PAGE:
The Saddest Song I Ever Heard – May It Never Be Repeated

The saddest song I ever heard is actually a song I don’t know. I must have been 14 or 15 years old when I heard it. Night after night, day after day I heard it play in the bedroom across to mine. It was sad. On repeat. It gutted your soul and you could feel the pain in it. The only three words I remember from that song are:

“Baby come back”

It was my parents female friend playing it. It was on repeat because she could not sleep. She could not sleep because she was in excruciating physical pain that she could never escape. But that song spoke of a pain beyond the physical. An intense emotional pain. I was young, and had never experienced love nor that level of pain, but I felt it. It has haunted me since.

She came to visit us as a last hope to stay alive. She had come to Malawi in the hopes of finding a traditional healer that could cure or help her. Stories were rife in those days about such cures for her condition.  Her legs were severely swollen. She could barely walk. In my medical school days years later I realised she must have had Kaposi’s sarcoma. It was one of the opportunistic infections brought on by HIV.

I knew then in my teens that she had lost her husband a while back. She had also lost her daughter, a beautiful girl who had been born blind due to German measles infection. Her greatest pain was no doubt losing them more than the physical pain she was enduring.

I had brief memories of her in my younger days – cheerful and full of life. I remember Mum going to visit her in her days in the UK with another friend of hers. The pictures looked like they had fun.

But here she was – in pain and unable to sleep. Unfortunately she came when my parents were out of the country. As the oldest child, they had left me some money to use for emergencies and cautioned me not to use it for any other purpose. When she asked me for some of it in order to go and get help for her condition I could not find it in me not to give it to her. She got the money and went on her quest before my parents came back home.  I remember taking a scolding for that when they returned. But I was glad I helped her, even though something in me told me it was futile.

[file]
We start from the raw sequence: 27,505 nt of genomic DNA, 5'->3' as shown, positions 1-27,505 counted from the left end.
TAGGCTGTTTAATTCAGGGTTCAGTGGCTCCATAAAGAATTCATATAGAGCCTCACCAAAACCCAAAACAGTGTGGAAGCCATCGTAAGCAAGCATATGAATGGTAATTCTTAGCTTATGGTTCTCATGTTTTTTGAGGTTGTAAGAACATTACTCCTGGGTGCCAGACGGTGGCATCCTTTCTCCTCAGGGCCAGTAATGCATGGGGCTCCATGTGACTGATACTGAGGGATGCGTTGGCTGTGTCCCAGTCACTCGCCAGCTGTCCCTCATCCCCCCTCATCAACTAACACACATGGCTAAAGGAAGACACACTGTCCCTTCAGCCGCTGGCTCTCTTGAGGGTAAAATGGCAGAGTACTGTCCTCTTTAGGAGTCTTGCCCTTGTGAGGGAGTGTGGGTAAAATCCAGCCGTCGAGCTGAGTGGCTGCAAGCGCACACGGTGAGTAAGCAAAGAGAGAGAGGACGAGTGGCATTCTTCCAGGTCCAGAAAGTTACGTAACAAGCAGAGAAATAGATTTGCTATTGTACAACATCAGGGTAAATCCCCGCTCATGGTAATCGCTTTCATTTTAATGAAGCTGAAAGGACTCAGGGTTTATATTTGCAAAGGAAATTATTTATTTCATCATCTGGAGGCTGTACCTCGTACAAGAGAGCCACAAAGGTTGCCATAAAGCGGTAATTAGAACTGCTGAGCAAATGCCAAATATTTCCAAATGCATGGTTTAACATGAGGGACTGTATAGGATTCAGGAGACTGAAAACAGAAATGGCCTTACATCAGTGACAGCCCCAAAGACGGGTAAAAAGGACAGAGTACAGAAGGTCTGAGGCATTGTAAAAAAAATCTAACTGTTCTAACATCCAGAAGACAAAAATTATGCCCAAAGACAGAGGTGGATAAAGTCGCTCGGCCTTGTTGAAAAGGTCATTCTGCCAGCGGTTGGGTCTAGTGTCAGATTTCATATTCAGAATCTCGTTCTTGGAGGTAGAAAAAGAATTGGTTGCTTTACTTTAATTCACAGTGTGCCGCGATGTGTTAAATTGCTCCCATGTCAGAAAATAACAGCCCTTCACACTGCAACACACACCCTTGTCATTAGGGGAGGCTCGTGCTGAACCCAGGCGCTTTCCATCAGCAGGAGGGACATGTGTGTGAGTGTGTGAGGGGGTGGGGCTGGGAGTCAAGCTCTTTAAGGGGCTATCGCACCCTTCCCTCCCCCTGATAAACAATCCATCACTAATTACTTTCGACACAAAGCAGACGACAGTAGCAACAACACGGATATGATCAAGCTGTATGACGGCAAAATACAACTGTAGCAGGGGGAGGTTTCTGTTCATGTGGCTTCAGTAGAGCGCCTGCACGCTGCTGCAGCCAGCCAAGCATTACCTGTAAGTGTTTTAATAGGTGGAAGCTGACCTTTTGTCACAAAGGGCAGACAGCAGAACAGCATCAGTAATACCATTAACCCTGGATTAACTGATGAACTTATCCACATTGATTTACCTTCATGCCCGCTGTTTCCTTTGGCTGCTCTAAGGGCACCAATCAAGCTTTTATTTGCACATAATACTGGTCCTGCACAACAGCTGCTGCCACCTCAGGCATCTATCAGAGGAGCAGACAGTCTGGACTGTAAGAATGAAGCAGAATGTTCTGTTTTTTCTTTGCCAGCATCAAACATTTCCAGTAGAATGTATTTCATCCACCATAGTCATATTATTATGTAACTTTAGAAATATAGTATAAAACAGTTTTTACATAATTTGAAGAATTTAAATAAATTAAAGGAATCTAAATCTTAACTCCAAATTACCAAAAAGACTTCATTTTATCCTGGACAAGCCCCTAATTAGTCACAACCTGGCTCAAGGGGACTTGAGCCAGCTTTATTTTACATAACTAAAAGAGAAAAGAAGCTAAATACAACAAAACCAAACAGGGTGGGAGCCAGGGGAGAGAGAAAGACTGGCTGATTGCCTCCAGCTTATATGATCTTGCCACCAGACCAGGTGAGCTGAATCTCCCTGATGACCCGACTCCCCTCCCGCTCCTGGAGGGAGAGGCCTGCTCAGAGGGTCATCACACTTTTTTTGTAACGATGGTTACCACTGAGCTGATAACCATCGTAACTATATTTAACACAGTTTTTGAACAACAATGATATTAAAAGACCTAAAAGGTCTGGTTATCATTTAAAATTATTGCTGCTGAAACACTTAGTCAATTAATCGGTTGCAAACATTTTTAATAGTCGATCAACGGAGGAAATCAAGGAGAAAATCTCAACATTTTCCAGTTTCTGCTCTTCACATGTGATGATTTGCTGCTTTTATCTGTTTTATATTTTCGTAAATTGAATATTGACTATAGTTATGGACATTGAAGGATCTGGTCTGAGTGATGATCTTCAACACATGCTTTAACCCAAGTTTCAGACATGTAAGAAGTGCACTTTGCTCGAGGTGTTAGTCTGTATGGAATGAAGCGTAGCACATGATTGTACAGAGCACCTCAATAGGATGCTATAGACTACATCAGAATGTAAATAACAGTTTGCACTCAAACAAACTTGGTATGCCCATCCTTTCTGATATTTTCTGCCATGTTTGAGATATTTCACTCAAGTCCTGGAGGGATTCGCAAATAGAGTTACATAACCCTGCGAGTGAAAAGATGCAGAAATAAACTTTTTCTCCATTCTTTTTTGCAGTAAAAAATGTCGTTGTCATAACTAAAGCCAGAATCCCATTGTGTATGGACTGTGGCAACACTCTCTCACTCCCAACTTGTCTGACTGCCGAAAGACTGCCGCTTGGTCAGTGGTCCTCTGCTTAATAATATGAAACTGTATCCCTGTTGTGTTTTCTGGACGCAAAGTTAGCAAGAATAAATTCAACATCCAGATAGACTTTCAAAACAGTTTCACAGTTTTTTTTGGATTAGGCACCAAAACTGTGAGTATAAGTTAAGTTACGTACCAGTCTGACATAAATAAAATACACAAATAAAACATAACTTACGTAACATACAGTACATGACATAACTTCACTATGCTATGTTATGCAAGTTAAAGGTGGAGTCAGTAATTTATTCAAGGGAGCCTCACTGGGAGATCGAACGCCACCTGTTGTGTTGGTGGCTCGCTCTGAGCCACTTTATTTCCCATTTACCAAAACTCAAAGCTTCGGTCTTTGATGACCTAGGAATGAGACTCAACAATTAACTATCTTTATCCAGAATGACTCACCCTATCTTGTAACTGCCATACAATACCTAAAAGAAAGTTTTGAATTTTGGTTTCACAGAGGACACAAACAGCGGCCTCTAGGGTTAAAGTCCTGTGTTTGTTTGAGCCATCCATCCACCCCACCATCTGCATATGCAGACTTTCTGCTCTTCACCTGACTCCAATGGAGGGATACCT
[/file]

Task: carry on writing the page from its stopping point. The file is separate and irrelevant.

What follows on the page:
She only stayed a few days with us. I heard that she died barely a week or so later. That song echoed in my head and in my heart.

“Baby come back”

In my thirties when I suffered from severe nerve pain in my legs and could not sleep for days, weeks, months, those words haunted me in the night. I could relate to her pain, though something told me hers was so much worse. I heard the words:

“Baby come back”

That song has come to symbolise suffering to me. Torment. Melodious yet inciting so much dark emotion. I have never heard it since I was a teen. Searched for it, but cannot find it.

Which is just as well. I am not sure that when I hear it, I will be able to hold back the tears.

“Baby come back”

Yet, there was hope. Not for her, but for so many after her. That was in the days before antiretroviral therapy for HIV. It has prevented so many people from suffering the same fate. One can only be grateful for the progress that has been made in this area and the fact that for many who are HIV positive now, life is almost as normal as before. What a change.

Thinking of her just brings the reality of HIV in those early years. Behind those statistics are very personal and touching stories – people and their lives, hopes and dreams. The countless others affected by their loss.

I my work, I try to remember that always. These are not just numbers. I have found in traveling across the world that there are many professionals who see it this way too. You can see it in their passion and dedication to this work, often in tough conditions.

I was young and did not know what to do or say to help. If I could go back, I would go in that room, hold her hand and say:

“It will be alright.”

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